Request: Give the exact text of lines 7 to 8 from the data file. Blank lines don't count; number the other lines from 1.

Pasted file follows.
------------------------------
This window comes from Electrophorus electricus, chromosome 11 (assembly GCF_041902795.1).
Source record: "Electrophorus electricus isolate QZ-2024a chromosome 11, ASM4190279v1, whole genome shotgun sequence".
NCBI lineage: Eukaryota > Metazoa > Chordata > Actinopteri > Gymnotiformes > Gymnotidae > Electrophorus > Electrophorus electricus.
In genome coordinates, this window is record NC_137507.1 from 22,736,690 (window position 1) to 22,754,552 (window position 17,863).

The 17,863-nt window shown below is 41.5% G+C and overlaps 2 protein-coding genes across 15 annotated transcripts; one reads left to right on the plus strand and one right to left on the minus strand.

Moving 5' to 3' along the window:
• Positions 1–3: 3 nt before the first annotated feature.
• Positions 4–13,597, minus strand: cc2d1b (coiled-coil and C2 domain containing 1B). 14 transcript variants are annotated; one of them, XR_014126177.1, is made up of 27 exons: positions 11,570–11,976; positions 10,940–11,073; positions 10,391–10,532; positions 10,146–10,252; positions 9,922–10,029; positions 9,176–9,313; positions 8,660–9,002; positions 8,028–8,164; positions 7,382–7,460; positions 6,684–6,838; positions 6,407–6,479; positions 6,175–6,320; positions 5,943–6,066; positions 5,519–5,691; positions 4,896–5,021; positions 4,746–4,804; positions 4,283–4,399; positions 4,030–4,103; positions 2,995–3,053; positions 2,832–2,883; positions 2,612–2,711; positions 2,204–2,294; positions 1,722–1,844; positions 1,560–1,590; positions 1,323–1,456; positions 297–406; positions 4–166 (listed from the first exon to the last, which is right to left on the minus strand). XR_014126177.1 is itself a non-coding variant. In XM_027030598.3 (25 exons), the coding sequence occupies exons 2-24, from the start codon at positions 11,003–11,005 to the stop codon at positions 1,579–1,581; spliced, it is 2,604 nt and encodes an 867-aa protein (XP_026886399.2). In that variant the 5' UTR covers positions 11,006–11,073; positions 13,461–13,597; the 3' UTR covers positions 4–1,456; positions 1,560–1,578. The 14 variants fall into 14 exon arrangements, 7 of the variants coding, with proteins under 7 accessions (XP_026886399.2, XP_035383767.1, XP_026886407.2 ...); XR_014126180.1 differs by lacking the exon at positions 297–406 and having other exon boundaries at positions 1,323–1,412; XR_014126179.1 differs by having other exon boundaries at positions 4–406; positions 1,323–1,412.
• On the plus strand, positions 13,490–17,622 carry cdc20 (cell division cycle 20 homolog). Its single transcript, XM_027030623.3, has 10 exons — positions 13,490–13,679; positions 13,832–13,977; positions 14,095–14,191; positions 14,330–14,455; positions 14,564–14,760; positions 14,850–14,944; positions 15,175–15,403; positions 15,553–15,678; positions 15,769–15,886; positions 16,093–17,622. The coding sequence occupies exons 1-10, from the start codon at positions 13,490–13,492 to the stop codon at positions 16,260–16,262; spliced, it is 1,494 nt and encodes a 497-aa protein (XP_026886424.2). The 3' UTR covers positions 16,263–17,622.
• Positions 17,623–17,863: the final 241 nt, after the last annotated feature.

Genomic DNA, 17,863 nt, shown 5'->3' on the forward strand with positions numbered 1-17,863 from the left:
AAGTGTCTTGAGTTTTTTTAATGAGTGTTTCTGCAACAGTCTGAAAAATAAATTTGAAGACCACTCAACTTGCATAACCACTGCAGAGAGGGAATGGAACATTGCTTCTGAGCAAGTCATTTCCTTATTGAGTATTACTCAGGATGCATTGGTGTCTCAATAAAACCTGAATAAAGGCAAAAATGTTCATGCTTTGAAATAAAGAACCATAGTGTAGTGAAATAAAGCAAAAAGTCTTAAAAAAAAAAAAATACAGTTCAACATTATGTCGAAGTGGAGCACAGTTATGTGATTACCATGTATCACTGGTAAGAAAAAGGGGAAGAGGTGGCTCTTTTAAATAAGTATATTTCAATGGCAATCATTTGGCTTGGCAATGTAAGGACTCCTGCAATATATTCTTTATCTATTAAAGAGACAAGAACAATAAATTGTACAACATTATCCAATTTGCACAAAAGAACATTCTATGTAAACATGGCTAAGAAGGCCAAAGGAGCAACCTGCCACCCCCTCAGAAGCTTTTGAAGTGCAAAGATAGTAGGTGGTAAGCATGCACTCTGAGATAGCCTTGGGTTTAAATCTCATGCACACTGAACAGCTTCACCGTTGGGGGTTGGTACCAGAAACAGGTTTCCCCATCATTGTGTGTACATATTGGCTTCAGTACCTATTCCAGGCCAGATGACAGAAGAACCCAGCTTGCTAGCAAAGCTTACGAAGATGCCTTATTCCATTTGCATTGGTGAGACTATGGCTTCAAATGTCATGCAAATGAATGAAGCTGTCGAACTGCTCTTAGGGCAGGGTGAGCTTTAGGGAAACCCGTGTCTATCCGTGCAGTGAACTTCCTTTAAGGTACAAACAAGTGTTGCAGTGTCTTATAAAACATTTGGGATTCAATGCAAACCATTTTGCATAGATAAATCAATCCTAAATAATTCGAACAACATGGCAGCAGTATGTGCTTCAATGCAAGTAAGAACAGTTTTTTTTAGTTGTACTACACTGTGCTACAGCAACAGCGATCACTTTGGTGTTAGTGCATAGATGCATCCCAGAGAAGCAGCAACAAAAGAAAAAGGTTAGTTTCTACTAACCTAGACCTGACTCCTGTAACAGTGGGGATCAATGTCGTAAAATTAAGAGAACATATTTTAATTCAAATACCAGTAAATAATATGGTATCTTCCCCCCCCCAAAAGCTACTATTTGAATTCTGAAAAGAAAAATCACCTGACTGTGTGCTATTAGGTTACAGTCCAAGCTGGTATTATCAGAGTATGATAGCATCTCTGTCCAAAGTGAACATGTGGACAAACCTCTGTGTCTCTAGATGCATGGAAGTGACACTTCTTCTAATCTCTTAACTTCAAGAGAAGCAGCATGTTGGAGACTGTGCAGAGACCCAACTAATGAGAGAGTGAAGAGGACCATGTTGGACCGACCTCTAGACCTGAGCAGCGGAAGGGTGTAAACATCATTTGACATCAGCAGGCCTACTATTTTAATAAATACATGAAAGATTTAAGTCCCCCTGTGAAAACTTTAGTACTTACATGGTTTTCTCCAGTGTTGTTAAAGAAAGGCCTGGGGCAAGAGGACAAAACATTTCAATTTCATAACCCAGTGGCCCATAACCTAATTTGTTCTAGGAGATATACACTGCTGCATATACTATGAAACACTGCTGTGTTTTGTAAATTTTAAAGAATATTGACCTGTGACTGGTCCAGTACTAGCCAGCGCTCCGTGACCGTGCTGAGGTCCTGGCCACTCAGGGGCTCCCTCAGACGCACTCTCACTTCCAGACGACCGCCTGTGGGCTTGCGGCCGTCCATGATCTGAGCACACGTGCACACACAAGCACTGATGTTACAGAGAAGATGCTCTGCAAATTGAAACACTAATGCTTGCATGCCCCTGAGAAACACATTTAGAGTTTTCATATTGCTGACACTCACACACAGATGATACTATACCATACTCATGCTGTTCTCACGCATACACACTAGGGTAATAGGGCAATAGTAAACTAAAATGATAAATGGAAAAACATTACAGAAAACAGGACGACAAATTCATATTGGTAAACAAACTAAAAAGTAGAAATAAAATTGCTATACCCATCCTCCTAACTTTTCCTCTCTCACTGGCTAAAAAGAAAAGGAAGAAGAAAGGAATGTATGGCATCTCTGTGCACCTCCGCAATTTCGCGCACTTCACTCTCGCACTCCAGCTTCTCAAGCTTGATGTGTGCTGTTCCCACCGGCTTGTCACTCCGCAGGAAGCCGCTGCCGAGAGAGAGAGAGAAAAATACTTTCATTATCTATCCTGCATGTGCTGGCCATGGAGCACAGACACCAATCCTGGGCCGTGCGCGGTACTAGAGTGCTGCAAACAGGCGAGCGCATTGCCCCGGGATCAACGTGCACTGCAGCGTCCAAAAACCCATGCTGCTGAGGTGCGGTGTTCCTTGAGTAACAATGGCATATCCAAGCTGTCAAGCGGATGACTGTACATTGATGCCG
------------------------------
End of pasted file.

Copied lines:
• Positions 1–3: 3 nt before the first annotated feature.
• Positions 4–13,597, minus strand: cc2d1b (coiled-coil and C2 domain containing 1B). 14 transcript variants are annotated; one of them, XR_014126177.1, is made up of 27 exons: positions 11,570–11,976; positions 10,940–11,073; positions 10,391–10,532; positions 10,146–10,252; positions 9,922–10,029; positions 9,176–9,313; positions 8,660–9,002; positions 8,028–8,164; positions 7,382–7,460; positions 6,684–6,838; positions 6,407–6,479; positions 6,175–6,320; positions 5,943–6,066; positions 5,519–5,691; positions 4,896–5,021; positions 4,746–4,804; positions 4,283–4,399; positions 4,030–4,103; positions 2,995–3,053; positions 2,832–2,883; positions 2,612–2,711; positions 2,204–2,294; positions 1,722–1,844; positions 1,560–1,590; positions 1,323–1,456; positions 297–406; positions 4–166 (listed from the first exon to the last, which is right to left on the minus strand). XR_014126177.1 is itself a non-coding variant. In XM_027030598.3 (25 exons), the coding sequence occupies exons 2-24, from the start codon at positions 11,003–11,005 to the stop codon at positions 1,579–1,581; spliced, it is 2,604 nt and encodes an 867-aa protein (XP_026886399.2). In that variant the 5' UTR covers positions 11,006–11,073; positions 13,461–13,597; the 3' UTR covers positions 4–1,456; positions 1,560–1,578. The 14 variants fall into 14 exon arrangements, 7 of the variants coding, with proteins under 7 accessions (XP_026886399.2, XP_035383767.1, XP_026886407.2 ...); XR_014126180.1 differs by lacking the exon at positions 297–406 and having other exon boundaries at positions 1,323–1,412; XR_014126179.1 differs by having other exon boundaries at positions 4–406; positions 1,323–1,412.